Shared Values - A Vision of Jewish Cohousing
From: Gabriel36 (Gabriel36aol.com)
Date: Wed, 28 Nov 2001 12:55:01 -0700 (MST)
In a message dated 11/28/01 11:01:35 AM, cohousing-l-request [at] cohousing.org 
writes:

<< Actually, I would love to see the definition of Jewish that a group would
use. I grew up in the Midwest in small towns where I was not aware of Jewish
culture and just figuring out who considers themselves to be Jewish and who
doesn't is still a complex task for me. And this is after 30 years of living
on the East Coast, marrying a Jewish man, spending Christmas with Jewish
friends, and belonging to a Unitarian Church. >>

I am one of the dozen or so people involved in this conversation/vision of 
Jewish cohousing. What follows is in no way official, rather some of my 
personal, nascient ideas.

Jewish people in Eastern Europe before WWII lived in cohousing. Well, not 
exactly, but the schtetles (Jewish villages) satisfied much of what we are 
aiming for in co-housing. I would love to live in a community where every 
Friday afternoon I could smell the challah baking in the commonhouse, have no 
lawn mowers buzzing on the Sabbath (Saturday) while we hang out and support 
each other to get a real day of rest and then join for Havdalah (beautiful 
short ritual at the end of the Sabbath) on Saturday night. 

I imagine at (kosher vegetarian/dairy/fish - no meat) common meals we would 
begin and end the meals with blessings of gratitude, might discuss the Torah 
portion of the week and after the meal maybe stay for singing z'mirot 
(songs). On the holiday of Sukkot, I can imagine that together we would build 
a Sukkah (harvest moon celebration hut) in the center of the community where 
we would eat together throughtout the 8 days of that holiday. On Hanukah, we 
would come together to light candles. On Tu B'Shavat (birthday of the trees) 
we would plant together and for Passover, we might decorate the common house 
with a desert motif :-D

My personal orientation is Jewish Renewal, which professes an honoring of the 
wisdom of all traditions. In that spirit, I would support/attend morning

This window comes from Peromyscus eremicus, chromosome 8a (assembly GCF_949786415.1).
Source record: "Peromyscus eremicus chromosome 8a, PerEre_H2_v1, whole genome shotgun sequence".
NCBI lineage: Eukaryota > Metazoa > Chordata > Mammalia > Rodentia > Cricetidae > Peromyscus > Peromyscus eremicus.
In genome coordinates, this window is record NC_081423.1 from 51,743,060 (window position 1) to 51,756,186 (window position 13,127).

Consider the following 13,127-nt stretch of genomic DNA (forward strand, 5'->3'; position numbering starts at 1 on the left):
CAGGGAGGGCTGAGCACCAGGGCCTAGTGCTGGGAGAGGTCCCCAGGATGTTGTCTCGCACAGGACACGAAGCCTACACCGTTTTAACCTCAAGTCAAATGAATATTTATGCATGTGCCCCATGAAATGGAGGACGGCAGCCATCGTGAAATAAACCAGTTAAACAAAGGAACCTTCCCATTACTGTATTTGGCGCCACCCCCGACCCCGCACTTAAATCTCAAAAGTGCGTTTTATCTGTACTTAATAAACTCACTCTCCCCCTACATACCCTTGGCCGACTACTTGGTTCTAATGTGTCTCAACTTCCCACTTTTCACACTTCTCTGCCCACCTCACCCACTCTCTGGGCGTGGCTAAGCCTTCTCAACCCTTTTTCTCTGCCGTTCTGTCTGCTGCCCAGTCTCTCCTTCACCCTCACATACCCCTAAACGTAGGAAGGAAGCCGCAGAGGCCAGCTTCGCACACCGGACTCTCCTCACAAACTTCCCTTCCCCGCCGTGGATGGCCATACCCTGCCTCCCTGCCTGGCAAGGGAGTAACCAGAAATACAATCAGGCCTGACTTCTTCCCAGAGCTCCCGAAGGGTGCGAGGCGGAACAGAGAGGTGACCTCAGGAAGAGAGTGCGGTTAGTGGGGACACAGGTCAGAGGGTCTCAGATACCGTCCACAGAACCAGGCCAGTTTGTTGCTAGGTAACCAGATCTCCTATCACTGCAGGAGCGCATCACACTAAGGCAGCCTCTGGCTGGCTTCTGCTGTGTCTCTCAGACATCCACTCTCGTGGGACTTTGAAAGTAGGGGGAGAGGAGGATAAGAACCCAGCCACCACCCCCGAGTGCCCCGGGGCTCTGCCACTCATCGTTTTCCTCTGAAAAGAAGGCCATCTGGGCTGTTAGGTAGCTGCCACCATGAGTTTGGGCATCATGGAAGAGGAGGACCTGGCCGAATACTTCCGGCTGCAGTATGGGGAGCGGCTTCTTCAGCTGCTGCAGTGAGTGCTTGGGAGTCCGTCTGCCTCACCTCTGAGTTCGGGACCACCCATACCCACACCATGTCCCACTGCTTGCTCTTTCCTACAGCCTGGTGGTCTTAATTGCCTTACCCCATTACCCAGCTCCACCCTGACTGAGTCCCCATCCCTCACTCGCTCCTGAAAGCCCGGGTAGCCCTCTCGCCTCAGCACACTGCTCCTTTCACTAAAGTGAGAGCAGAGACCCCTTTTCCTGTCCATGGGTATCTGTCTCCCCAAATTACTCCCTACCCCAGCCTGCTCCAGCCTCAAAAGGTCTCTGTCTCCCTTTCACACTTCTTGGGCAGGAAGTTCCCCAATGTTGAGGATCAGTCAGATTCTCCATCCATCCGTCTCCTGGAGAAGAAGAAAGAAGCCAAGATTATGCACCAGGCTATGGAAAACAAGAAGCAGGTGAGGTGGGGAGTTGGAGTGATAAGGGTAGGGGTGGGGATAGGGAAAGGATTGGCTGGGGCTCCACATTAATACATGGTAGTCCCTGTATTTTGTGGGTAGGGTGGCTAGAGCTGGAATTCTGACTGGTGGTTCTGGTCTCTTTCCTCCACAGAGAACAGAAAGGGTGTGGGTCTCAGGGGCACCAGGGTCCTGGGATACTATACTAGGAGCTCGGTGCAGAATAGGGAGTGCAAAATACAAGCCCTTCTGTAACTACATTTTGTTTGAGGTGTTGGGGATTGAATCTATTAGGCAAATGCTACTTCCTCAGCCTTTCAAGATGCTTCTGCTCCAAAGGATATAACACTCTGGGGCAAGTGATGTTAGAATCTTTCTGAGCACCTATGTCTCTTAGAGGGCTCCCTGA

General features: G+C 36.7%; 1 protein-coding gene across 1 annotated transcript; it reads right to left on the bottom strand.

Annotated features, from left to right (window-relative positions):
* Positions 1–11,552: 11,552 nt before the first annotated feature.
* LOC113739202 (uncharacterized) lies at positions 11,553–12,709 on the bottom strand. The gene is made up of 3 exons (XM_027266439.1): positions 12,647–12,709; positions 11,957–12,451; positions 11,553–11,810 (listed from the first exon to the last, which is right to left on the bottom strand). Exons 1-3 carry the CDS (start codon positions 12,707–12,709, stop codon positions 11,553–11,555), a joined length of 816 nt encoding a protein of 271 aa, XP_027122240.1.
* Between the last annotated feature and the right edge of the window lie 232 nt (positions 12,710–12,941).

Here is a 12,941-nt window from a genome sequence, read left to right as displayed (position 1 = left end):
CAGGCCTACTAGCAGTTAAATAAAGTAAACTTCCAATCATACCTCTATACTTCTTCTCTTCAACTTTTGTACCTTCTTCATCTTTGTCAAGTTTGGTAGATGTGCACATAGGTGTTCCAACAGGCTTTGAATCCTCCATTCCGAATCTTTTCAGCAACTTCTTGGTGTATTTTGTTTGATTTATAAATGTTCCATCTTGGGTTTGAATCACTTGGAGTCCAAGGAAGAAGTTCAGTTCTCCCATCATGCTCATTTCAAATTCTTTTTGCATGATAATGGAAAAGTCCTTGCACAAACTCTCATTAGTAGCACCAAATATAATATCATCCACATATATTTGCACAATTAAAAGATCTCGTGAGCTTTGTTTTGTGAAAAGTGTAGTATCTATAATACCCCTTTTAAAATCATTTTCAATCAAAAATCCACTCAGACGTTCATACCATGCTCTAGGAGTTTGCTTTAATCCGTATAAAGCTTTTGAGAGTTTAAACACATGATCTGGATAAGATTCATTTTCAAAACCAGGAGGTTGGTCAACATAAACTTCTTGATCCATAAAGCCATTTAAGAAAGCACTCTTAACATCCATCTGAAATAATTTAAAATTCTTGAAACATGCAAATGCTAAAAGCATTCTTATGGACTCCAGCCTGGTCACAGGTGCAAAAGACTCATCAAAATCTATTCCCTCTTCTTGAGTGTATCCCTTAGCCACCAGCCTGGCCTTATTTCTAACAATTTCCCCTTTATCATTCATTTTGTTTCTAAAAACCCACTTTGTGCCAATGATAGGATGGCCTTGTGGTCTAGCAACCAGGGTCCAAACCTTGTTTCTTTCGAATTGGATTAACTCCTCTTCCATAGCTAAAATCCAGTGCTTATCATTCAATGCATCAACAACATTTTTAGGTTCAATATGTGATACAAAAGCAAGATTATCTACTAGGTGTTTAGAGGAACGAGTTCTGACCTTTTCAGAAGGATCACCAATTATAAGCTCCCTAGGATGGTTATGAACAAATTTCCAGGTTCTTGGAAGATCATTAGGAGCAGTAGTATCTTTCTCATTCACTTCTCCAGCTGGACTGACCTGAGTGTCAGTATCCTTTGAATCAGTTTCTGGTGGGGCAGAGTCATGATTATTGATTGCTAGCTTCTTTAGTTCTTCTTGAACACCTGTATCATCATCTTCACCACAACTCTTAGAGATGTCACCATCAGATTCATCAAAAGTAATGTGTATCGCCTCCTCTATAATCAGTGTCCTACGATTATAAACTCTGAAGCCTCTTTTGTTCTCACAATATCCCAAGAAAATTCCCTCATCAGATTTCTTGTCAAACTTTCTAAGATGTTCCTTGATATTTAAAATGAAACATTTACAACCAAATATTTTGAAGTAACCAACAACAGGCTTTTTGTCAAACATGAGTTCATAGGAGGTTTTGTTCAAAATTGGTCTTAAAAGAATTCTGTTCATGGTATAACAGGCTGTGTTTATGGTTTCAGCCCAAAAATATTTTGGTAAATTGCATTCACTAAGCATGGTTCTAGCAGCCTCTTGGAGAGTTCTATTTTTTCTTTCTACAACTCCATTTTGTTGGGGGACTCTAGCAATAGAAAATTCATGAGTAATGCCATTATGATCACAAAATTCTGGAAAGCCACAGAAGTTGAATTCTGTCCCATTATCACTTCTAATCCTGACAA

prayers a couple times a week that incorporate (as is my practice) the 
traditional liturgy with Yoga and chanting. Also in that spirit, I do not 
judge my neighbors' personal practice and expect the same.

My personal practice has never much included going to synagogue (although I 
am married to a rabbi!). It has always been more about connecting with the 
cycles of the moon (the Hebrew calendar is lunar) and centered on home 
rituals. In this way, Jewish cohousing really makes sense.

Essentially, anyone who was drawn to live in a cohousing community with these 
practices, rituals and rules would be welcome, whether or not they identified 
themselves as Jewish. My son attends preschool at the Jewish Community Center 
where plenty of his schoolmates are not Jewish and still particiapte fully in 
a learning and celebration of the Sabbath and Jewish Holidays. It is not a 
problem. The only way I could imagine this might be a problem is if a 
*majority* of people are not practicing Judaism, and it is hard to believe 
that this is how such a community would develop.

At one point I had an idea to create a village of cohousing communities, each 
strengthing its own traditional heritage and sharing resources on a grander 
scale with each other. We invite your neighborhood to eat in our Sukkah and 
you invite us to your Cinco de Mayo celebration....

This time of year, especially, Jewish people who do not celebrate Christmas, 
can feel invisible and disconnected from the mainstream. My goal for living 
in Jewish Cohousing would not be to exclude and separate, rather to 
strengthen and preserve and continue to renew some of our beautiful (dying? 
hard to maintain?) cultural/historical/religious traditions. 

As the days grow shorter, I wish you all Blessings of light
Cindy Gabriel
Jewish Cohousing Wanna-be
Boulder, Colorado
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